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FIGURE 5 The paradox of origins. SOURCE: Steven Benner, Foundation for Applied Molecular Evolution, presentation to the workshop on Sharing the Adventure with the Public⎯The Value and Excitement of “Grand Questions” of Space Science and Exploration, November 9, 2010. Photo of Stanley Miller courtesy of NASA. FIGURE 6 Adding energy to organic matter. SOURCE: Steven Benner, Foundation for Applied Molecular Evolution, presentation to the workshop on Sharing the Adventure with the Public⎯The Value and Excitement of “Grand Questions” of Space Science and Exploration, November 9, 2010. Image courtesy of Steven A. Benner, Life, the Universe, and the Scientific Method, The FfAME Press, Gainesville, Fla., 2009, with permission. 25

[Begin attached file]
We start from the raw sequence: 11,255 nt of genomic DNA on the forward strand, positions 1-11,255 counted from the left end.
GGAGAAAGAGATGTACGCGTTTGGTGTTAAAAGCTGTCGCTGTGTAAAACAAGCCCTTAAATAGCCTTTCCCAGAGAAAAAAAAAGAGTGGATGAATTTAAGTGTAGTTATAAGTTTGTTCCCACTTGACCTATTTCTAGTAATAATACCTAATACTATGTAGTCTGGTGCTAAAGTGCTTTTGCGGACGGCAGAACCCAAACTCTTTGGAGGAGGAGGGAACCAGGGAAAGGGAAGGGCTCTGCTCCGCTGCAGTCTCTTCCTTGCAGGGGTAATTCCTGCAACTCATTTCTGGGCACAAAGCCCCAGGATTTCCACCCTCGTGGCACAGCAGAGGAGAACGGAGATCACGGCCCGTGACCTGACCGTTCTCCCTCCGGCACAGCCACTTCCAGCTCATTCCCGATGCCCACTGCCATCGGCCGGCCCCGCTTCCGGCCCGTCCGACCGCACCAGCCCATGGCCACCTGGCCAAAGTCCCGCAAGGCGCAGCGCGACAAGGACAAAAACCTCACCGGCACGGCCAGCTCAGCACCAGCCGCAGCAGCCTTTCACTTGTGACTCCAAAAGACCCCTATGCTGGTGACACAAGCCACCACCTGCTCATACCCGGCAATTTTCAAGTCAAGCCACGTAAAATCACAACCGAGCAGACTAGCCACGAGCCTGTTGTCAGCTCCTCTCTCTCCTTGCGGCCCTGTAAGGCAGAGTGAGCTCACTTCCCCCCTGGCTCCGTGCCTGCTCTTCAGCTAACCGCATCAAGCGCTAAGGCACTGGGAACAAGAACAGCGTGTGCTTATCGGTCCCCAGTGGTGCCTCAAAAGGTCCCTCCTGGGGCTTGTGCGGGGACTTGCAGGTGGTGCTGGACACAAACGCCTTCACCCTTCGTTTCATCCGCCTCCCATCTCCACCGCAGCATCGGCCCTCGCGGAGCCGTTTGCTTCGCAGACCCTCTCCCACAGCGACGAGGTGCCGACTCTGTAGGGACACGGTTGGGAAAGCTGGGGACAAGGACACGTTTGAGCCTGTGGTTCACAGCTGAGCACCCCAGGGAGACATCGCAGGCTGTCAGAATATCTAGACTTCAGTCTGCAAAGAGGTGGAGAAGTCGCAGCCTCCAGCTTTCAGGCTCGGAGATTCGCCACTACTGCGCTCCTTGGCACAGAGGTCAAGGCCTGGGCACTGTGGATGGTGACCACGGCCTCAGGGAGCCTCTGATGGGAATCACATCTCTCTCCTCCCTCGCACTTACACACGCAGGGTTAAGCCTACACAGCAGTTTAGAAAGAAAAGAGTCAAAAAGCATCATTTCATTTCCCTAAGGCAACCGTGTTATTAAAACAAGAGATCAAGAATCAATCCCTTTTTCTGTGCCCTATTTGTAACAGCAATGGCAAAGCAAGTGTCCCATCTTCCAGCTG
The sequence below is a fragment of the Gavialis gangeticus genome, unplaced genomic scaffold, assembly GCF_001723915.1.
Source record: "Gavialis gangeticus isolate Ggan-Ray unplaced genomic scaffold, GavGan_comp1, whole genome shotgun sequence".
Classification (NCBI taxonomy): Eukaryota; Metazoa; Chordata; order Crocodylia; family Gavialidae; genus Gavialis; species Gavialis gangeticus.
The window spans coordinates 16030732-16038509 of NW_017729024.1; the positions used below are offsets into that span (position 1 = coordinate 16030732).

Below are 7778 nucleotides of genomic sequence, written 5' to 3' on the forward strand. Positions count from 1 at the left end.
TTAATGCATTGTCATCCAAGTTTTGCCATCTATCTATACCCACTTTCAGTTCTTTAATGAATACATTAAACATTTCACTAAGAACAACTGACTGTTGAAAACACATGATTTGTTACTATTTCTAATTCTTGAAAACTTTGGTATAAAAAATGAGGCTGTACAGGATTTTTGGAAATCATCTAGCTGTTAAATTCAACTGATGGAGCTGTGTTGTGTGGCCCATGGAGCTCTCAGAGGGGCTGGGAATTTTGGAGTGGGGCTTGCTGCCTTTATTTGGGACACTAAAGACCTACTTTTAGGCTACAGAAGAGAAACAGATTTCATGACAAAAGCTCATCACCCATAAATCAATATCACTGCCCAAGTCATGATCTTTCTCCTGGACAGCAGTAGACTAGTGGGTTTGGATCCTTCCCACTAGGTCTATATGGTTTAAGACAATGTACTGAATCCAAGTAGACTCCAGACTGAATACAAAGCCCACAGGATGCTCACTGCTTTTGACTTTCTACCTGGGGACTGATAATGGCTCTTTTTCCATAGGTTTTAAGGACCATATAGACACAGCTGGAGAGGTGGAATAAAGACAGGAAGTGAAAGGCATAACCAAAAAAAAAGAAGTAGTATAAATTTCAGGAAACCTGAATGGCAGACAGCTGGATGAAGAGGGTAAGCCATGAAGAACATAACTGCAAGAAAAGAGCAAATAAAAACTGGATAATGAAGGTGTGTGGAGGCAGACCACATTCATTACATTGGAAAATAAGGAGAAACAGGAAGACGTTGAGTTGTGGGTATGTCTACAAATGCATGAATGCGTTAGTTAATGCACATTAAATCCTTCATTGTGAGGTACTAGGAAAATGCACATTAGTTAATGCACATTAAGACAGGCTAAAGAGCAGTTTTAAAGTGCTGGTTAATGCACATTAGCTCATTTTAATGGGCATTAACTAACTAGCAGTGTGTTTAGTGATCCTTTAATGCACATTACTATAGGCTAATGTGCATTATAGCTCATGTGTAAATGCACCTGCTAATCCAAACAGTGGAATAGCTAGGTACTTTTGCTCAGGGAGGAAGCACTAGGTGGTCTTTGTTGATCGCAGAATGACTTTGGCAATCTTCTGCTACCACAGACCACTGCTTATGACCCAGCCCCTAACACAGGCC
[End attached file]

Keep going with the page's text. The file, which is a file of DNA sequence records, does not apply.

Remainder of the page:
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FIGURE 7 Water is bad for living things. SOURCE: Steven Benner, Foundation for Applied Molecular Evolution, presentation to the workshop on Sharing the Adventure with the Public⎯The Value and Excitement of “Grand Questions” of Space Science and Exploration, November 9, 2010. PANEL DISCUSSION Marc Kaufman, a journalist with the Washington Post and author of a recent book on astrobiology, and Steve Mautner, executive editor of the National Academies Press, joined Pappalardo, Seager, and Benner on the panel. Pappalardo began by asking Kaufman about the extent to which the press has to get a story right, Does it matter to the public? Kaufman replied that it is inevitable that there are factual inaccuracies in every newspaper story about science, and “yes, it matters.” He said the message to the public about the martian meteorite ALH 84001 was confusing because initial reports were that it did contain biosignatures, and later scientists were not certain that it did. However, with regard to the Gliese 581 story, shortly after the announcement, a second set of scientists said that there were hundreds of Earth-like planets in the universe. In his opinion, it therefore is less important whether the Gliese 581 finding is accurate because the general point the public needs to understand is that there are other habitable planets outside the solar system. Seager stressed that the second set of scientists did something quite different from the Gliese 581 researchers, however. They had statistics, that was all, and they made assumptions and extrapolations to get to their conclusion that 25 percent of stars like the Sun will have an Earth-mass planet within a 50-day period orbit. It was only a statistical statement, which may not have been conveyed to the public. Kaufman reiterated that the point that did come across, that he believes is correct, is that the chances are high that there are billions of stars that have Earth-size planets. Benner emphasized that it is not the job of scientists or the media to represent science as anything other than what it is—there will, at times, be wrong answers and the need for a possible reinterpretation of data. Scientists “are not better than the average bear” and should not be represented that way. The conversation broadened to discuss methods of conveying science information and whether Twitter’s 140-character limit is enough. Pappalardo asked about the fate of the National Academies 26